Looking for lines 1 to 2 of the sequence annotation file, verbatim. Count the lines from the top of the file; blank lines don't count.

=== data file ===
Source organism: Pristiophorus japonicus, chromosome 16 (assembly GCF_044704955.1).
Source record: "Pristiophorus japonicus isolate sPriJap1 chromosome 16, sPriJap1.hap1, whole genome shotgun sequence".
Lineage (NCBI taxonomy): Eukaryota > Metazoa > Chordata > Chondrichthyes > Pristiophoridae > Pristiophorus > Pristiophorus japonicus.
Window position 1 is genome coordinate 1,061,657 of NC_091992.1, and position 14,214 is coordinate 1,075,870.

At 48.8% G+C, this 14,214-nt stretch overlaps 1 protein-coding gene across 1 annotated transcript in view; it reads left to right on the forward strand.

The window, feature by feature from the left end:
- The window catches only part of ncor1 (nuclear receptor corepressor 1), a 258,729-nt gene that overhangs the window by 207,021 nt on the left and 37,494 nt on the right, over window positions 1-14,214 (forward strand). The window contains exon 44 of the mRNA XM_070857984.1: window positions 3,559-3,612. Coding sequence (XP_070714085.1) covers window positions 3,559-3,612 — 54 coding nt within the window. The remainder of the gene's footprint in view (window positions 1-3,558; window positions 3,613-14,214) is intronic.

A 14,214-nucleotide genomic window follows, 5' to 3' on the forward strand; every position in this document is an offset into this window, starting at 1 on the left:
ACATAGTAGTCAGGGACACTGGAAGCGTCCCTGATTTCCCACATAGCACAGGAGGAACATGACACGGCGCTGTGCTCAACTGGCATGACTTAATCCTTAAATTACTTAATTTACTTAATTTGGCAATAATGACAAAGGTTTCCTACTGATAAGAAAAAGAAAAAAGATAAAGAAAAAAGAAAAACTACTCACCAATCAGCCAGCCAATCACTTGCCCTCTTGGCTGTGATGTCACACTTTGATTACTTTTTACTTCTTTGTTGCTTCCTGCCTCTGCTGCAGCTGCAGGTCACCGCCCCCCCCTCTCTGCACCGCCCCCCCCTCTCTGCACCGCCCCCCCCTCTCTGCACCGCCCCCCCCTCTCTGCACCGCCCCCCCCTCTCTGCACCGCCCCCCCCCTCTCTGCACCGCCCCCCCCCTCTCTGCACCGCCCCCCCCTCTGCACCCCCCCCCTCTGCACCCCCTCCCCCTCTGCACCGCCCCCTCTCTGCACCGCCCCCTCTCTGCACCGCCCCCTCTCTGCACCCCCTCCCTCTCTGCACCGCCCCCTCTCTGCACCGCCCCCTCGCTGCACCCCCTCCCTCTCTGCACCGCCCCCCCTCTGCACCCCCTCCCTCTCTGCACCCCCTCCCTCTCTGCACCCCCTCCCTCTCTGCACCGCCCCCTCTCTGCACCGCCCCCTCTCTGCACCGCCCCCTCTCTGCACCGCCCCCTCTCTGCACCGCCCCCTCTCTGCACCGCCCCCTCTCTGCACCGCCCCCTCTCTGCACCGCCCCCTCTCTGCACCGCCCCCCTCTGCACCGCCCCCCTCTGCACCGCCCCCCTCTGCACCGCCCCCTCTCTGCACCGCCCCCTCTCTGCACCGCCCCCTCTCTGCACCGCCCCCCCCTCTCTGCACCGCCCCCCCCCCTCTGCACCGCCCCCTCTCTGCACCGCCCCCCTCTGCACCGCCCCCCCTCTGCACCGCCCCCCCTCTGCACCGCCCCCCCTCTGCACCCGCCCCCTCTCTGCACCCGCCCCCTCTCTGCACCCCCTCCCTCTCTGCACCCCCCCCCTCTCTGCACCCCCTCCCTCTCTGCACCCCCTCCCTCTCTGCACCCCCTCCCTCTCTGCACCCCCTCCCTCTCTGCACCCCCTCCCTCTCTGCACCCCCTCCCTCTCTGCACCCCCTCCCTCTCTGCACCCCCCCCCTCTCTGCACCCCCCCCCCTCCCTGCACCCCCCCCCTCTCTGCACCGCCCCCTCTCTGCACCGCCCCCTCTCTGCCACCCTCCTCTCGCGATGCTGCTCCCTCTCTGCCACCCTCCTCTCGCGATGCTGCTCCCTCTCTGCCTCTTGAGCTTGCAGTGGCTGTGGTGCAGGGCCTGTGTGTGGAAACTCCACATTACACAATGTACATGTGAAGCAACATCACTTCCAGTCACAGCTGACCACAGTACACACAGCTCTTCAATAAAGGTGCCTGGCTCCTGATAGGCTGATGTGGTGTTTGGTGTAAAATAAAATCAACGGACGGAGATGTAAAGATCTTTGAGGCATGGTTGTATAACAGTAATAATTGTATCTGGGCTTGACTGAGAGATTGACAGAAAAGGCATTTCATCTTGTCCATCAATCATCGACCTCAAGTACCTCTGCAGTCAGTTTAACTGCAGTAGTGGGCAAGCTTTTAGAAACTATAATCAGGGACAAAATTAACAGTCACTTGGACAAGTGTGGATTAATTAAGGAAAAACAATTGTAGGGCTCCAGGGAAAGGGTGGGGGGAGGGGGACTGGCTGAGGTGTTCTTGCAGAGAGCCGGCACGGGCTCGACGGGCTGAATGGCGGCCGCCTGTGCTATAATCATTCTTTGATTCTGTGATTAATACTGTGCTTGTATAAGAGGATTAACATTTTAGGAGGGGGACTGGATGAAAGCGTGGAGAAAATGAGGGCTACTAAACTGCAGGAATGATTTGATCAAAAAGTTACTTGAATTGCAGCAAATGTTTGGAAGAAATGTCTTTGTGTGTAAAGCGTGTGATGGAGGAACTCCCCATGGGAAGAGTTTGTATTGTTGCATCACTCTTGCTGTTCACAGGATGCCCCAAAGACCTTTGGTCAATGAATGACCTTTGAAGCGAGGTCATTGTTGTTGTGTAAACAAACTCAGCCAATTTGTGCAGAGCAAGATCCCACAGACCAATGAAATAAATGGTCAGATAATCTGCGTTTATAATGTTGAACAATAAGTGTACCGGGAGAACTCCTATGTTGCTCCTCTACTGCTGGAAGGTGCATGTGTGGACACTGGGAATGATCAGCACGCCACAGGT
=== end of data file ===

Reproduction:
Source organism: Pristiophorus japonicus, chromosome 16 (assembly GCF_044704955.1).
Source record: "Pristiophorus japonicus isolate sPriJap1 chromosome 16, sPriJap1.hap1, whole genome shotgun sequence".